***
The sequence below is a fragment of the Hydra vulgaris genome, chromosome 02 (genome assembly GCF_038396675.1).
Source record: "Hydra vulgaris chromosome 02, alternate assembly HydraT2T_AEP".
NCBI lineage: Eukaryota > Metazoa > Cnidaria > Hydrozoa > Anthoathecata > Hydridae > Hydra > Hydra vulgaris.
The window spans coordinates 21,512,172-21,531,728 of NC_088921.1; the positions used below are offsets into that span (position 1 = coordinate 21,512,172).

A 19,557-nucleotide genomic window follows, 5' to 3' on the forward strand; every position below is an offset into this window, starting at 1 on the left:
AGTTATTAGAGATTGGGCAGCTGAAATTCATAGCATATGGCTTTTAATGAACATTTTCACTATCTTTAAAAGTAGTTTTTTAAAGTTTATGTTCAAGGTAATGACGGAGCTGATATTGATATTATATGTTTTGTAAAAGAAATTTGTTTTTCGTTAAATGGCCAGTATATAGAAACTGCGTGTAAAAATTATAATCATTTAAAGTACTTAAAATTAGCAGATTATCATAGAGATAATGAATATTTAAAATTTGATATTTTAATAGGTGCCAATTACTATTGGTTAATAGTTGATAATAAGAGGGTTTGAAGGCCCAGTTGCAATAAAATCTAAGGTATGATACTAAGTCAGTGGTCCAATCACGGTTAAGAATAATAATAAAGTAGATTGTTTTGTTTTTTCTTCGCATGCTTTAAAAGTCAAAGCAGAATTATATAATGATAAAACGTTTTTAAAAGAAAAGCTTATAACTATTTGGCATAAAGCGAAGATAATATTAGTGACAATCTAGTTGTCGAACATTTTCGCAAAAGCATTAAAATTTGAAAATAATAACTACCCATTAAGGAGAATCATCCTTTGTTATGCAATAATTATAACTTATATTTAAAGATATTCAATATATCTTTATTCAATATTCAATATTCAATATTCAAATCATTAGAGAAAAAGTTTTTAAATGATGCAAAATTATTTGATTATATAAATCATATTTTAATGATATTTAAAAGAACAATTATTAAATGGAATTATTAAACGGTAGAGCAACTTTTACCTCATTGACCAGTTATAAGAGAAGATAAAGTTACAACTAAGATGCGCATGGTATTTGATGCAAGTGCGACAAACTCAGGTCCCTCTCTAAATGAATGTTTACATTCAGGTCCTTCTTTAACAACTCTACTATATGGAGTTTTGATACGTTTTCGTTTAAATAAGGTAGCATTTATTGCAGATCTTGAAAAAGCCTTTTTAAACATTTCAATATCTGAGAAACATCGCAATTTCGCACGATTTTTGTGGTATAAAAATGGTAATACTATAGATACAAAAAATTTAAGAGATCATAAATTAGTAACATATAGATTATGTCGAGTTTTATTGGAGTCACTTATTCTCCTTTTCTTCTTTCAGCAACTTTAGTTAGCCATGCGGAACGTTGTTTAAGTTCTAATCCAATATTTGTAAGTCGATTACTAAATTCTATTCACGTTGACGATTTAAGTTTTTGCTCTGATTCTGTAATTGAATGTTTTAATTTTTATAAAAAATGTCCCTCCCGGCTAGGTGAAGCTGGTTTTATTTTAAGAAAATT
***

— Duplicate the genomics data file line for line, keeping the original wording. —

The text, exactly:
The sequence below is a fragment of the Hydra vulgaris genome, chromosome 02 (genome assembly GCF_038396675.1).
Source record: "Hydra vulgaris chromosome 02, alternate assembly HydraT2T_AEP".
NCBI lineage: Eukaryota > Metazoa > Cnidaria > Hydrozoa > Anthoathecata > Hydridae > Hydra > Hydra vulgaris.
The window spans coordinates 21,512,172-21,531,728 of NC_088921.1; the positions used below are offsets into that span (position 1 = coordinate 21,512,172).

A 19,557-nucleotide genomic window follows, 5' to 3' on the forward strand; every position below is an offset into this window, starting at 1 on the left:
AGTTATTAGAGATTGGGCAGCTGAAATTCATAGCATATGGCTTTTAATGAACATTTTCACTATCTTTAAAAGTAGTTTTTTAAAGTTTATGTTCAAGGTAATGACGGAGCTGATATTGATATTATATGTTTTGTAAAAGAAATTTGTTTTTCGTTAAATGGCCAGTATATAGAAACTGCGTGTAAAAATTATAATCATTTAAAGTACTTAAAATTAGCAGATTATCATAGAGATAATGAATATTTAAAATTTGATATTTTAATAGGTGCCAATTACTATTGGTTAATAGTTGATAATAAGAGGGTTTGAAGGCCCAGTTGCAATAAAATCTAAGGTATGATACTAAGTCAGTGGTCCAATCACGGTTAAGAATAATAATAAAGTAGATTGTTTTGTTTTTTCTTCGCATGCTTTAAAAGTCAAAGCAGAATTATATAATGATAAAACGTTTTTAAAAGAAAAGCTTATAACTATTTGGCATAAAGCGAAGATAATATTAGTGACAATCTAGTTGTCGAACATTTTCGCAAAAGCATTAAAATTTGAAAATAATAACTACCCATTAAGGAGAATCATCCTTTGTTATGCAATAATTATAACTTATATTTAAAGATATTCAATATATCTTTATTCAATATTCAATATTCAATATTCAAATCATTAGAGAAAAAGTTTTTAAATGATGCAAAATTATTTGATTATATAAATCATATTTTAATGATATTTAAAAGAACAATTATTAAATGGAATTATTAAACGGTAGAGCAACTTTTACCTCATTGACCAGTTATAAGAGAAGATAAAGTTACAACTAAGATGCGCATGGTATTTGATGCAAGTGCGACAAACTCAGGTCCCTCTCTAAATGAATGTTTACATTCAGGTCCTTCTTTAACAACTCTACTATATGGAGTTTTGATACGTTTTCGTTTAAATAAGGTAGCATTTATTGCAGATCTTGAAAAAGCCTTTTTAAACATTTCAATATCTGAGAAACATCGCAATTTCGCACGATTTTTGTGGTATAAAAATGGTAATACTATAGATACAAAAAATTTAAGAGATCATAAATTAGTAACATATAGATTATGTCGAGTTTTATTGGAGTCACTTATTCTCCTTTTCTTCTTTCAGCAACTTTAGTTAGCCATGCGGAACGTTGTTTAAGTTCTAATCCAATATTTGTAAGTCGATTACTAAATTCTATTCACGTTGACGATTTAAGTTTTTGCTCTGATTCTGTAATTGAATGTTTTAATTTTTATAAAAAATGTCCCTCCCGGCTAGGTGAAGCTGGTTTTATTTTAAGAAAATT